MongoDB collection format mass modifications

MongoDB is a NoSQL database and one of the main difference compared to relational DB is you can put in your collection documents with different structure. In fact you don’t really care about structure of documents and type of data you are storing.

This is particularly true when you start using your Mongo instance with langage like PHP or JS where the langage itself does not manage data type explicitly.

As a consequence your document format may not be optimized (like storing numbers in String and making search on them later) and once you decide to move your backend to a more structured language like Java you start to have to make this more robust and organized. At this point you may want to reformat your documents to match the right type, eventually update your previous documents to a new version.

This kind of operation can be done “easily” with Mongo scripting language. This post will details 2 of the current structure to manipulate and transform Documents.

The objective is to select a list of object matching a criteria like a field is having a certain type you want to change ; then for each of them transform the format. When looking for identifying a document by the type of a field you can do it with a find clause :

{ myField : { $type : typeId }}

The part in red have to be adapted. The typeId list is available here.

for ( i = 0 ; i < 3600 ; i++ ) {
   db.collectionName.find( { 'fieldToSearch' : { $type : typeId } } )
                    .limit(1000)
                    .forEach( function (x) {
     
          x.field1 = new NumberInt(x.field1);
          x.field2 = parseFloat(x.field2);
          var makeBoolean = (x.field3 === "true");
          x.field3 = makeBoolean;
          db.collectionName.save(x);

   });
}

In this exemple we process every time 1000 documents but they are commit one by one. A second larger loop is processing this a sufficient number of time to cover all the existing documents.

This approach is easy to manipulate but is not performant and you can wait a really long time for processing collections with 1M or more lines.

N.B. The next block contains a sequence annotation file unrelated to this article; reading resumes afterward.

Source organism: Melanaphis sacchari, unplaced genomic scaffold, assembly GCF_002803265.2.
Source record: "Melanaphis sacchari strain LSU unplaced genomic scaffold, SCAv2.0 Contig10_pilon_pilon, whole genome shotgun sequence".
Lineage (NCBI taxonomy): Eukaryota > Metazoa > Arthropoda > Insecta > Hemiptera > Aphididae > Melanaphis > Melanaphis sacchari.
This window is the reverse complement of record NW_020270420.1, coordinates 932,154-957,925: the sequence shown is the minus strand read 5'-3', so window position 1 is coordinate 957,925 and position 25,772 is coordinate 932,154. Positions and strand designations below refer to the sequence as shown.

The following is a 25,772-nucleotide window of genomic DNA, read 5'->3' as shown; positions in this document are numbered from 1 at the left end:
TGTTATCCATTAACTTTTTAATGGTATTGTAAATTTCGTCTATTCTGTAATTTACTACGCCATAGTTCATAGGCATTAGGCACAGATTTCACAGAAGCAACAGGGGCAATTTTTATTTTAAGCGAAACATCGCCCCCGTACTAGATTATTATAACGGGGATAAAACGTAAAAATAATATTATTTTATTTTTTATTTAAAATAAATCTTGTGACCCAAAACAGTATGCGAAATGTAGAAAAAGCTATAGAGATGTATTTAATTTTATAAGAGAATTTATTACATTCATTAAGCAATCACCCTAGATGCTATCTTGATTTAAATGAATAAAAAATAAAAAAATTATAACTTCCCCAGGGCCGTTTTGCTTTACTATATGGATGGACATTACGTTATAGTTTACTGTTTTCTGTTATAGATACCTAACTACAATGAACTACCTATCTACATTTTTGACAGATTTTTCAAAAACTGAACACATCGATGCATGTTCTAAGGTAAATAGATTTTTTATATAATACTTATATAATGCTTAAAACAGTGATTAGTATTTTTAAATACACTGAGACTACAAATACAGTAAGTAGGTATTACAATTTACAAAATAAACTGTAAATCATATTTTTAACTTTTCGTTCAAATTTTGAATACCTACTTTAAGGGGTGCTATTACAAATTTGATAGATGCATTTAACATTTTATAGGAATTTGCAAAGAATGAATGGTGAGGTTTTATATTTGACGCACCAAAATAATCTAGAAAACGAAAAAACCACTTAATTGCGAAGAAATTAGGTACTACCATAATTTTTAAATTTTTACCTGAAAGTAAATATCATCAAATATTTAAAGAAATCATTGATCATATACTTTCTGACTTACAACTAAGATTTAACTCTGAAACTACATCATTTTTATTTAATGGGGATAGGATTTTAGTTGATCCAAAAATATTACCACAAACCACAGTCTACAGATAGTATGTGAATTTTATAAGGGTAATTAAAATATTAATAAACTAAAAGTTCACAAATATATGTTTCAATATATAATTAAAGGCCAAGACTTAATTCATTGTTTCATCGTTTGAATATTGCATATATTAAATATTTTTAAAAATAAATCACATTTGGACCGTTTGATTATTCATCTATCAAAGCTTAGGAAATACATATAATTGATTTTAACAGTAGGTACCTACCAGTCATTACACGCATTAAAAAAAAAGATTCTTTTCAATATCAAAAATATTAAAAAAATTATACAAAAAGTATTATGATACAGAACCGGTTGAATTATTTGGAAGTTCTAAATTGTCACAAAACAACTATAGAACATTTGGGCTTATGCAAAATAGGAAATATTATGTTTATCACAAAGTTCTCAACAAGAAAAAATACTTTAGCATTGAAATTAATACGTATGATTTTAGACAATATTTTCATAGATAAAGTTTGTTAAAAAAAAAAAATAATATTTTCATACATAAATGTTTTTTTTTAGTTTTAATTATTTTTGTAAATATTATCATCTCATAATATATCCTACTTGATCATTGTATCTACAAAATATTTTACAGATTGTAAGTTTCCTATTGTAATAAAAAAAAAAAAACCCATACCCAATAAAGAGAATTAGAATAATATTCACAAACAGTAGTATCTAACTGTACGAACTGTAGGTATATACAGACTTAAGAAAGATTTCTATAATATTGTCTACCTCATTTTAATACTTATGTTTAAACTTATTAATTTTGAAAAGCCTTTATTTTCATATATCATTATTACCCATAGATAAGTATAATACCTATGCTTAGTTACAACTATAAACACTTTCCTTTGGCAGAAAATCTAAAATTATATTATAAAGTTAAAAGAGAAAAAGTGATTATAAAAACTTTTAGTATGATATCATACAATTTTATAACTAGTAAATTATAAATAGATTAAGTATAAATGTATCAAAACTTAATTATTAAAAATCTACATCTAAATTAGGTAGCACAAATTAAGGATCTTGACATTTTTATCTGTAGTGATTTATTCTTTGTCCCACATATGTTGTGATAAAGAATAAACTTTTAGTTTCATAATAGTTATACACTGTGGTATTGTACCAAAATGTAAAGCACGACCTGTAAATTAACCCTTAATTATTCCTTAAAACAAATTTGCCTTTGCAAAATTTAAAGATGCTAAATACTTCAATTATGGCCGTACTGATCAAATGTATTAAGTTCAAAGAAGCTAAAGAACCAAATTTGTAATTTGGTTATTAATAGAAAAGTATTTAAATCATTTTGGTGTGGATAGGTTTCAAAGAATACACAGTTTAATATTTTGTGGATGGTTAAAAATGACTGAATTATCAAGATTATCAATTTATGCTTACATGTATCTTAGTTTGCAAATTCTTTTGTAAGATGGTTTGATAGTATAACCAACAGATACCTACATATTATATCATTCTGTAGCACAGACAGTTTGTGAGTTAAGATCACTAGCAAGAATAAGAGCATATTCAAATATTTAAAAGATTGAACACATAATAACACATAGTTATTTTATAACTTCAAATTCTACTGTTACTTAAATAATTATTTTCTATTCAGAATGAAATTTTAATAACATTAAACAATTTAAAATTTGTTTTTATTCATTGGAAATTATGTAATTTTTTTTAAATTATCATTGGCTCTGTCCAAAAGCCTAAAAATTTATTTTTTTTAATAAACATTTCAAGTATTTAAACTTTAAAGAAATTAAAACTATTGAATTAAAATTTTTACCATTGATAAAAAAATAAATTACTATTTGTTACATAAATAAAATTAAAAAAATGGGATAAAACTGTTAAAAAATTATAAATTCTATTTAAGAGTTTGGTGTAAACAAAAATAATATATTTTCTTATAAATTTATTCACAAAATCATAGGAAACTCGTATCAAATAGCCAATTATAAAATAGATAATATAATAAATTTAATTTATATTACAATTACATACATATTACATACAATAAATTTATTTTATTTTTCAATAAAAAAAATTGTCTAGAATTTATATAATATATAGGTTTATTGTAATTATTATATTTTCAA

The best way is to transform this into bulk operations, this is exactly the same result with a larger performance:

var bulk = db.collectionName.initializeUnorderedBulkOp();
var count = 0;
db.sample.find({ 
  fieldToSearch : { $type : typeId } 
}).forEach(function(x) {
     bulk.find({ "_id": x._id })
         .updateOne({ 
            "$set": { "_fieldToSearch": x.fieldToSearch.valueOf() } ,
            "$unset" : { "fieldToSearch" : 1 }
     });
     bulk.find({ "_id": x._id })
         .updateOne({ "$rename": { "_fieldToSearch": "fieldToSearch" } });
 
 count++;
 if ( count % 5000 == 0 ) {
 bulk.execute()
 bulk = db.collectionName.initializeUnorderedBulkOp();
 }
})
if ( count % 5000 != 0 ) bulk.execute();

Basically we can have multiple operations for each of the document matching the search, here we are creating a new field with the expected type to replace the initial one.

The operations are pending until the bulk execution and executed all at once every 5000 documents.  The last line executes the pending operation at end.

Identify duplicates

Sometime you have duplicates documents. Here is a way to identify them:

db.collectionName.aggregate(
 {"$group" : { "_id": "$fieldWhereDuplicates", "count": { "$sum": 1 } } },
 {"$match": {"_id" :{ "$ne" : null } , "count" : {"$gt": 1} } }, 
 {"$project": {"fieldWhereDuplicates" : "$_id", "_id" : 0} }
)

 

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